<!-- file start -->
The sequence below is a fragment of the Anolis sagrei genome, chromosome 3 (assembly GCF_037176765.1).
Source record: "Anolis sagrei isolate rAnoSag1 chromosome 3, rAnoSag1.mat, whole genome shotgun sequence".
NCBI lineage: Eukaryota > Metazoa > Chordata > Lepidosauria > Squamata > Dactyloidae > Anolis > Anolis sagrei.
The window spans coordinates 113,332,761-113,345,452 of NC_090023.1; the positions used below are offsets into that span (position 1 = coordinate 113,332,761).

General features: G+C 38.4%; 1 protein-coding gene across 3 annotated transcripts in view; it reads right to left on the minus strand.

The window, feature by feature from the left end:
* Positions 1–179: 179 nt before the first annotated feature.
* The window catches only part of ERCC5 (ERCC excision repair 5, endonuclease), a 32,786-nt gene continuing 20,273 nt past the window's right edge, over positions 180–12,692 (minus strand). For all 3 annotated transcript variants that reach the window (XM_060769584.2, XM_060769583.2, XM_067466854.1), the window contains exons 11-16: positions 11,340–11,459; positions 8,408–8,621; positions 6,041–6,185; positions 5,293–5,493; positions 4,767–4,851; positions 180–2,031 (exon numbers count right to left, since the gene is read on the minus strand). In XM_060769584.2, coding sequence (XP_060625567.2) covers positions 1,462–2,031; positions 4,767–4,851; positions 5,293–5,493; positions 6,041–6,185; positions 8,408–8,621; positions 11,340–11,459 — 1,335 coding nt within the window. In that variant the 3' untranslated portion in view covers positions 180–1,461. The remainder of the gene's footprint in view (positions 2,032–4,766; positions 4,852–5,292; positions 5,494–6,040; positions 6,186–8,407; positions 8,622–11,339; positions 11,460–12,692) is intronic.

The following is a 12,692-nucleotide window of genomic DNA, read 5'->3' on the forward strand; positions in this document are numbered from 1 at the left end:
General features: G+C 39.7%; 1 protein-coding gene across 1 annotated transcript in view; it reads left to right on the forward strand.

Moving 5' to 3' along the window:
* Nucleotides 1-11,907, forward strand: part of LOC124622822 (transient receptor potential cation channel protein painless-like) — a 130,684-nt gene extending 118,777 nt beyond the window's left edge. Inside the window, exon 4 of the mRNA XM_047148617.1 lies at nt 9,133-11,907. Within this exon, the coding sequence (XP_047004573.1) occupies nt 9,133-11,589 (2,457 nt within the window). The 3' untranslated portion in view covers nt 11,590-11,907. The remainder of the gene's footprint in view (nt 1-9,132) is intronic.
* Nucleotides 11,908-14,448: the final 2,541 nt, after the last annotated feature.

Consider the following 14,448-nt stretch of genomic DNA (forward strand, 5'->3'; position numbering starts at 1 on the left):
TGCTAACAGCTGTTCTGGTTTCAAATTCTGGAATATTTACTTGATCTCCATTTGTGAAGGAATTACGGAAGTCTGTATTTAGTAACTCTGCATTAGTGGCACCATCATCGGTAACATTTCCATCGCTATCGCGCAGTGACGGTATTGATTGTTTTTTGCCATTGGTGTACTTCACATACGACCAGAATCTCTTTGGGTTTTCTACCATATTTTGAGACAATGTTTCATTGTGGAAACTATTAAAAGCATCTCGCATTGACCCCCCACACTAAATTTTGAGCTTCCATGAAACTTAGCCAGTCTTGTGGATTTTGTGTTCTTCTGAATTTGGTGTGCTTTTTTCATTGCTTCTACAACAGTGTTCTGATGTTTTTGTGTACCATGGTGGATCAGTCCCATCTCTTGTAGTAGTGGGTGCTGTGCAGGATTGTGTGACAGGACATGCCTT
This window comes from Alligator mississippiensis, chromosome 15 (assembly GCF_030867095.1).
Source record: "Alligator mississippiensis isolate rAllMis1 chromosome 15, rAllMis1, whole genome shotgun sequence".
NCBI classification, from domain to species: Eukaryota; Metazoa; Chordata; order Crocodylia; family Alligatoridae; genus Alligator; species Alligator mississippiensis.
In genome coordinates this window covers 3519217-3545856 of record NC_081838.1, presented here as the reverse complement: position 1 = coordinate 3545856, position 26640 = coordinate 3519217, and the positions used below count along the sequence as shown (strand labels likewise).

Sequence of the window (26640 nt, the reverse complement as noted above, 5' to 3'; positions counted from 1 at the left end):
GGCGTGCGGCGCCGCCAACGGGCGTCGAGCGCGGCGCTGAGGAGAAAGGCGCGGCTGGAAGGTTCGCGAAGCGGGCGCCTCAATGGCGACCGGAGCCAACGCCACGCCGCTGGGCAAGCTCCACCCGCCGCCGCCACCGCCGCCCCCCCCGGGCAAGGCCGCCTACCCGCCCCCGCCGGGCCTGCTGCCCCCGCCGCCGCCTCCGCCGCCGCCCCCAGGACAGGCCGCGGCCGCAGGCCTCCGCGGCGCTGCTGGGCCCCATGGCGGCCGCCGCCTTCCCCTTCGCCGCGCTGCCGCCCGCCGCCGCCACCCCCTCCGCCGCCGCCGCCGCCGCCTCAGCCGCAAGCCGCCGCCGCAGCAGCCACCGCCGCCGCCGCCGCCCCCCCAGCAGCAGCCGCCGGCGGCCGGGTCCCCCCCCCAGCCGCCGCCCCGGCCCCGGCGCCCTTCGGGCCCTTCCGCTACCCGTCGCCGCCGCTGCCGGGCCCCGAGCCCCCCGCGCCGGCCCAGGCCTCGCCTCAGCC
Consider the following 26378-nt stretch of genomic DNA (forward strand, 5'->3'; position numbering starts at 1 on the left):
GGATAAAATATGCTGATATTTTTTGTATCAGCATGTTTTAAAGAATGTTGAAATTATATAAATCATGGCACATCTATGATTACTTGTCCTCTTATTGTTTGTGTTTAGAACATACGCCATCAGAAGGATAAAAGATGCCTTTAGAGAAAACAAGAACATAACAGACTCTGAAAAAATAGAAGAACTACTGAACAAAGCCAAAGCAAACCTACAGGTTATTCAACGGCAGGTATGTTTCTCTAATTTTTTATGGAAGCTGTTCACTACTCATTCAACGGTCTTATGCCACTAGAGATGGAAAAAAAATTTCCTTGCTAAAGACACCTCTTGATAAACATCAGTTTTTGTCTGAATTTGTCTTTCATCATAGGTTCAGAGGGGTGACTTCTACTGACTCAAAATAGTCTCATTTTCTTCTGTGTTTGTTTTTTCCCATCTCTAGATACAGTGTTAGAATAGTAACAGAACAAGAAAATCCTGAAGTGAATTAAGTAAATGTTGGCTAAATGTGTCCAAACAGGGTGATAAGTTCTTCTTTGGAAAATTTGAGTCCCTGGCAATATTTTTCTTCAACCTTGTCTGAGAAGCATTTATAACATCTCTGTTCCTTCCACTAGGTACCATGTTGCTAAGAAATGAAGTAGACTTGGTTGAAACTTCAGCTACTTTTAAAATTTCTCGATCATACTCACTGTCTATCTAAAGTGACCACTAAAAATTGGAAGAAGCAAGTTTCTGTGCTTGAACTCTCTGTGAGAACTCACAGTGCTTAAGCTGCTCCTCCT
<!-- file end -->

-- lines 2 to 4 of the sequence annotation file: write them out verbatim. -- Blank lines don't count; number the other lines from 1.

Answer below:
Source record: "Anolis sagrei isolate rAnoSag1 chromosome 3, rAnoSag1.mat, whole genome shotgun sequence".
NCBI lineage: Eukaryota > Metazoa > Chordata > Lepidosauria > Squamata > Dactyloidae > Anolis > Anolis sagrei.
The window spans coordinates 113,332,761-113,345,452 of NC_090023.1; the positions used below are offsets into that span (position 1 = coordinate 113,332,761).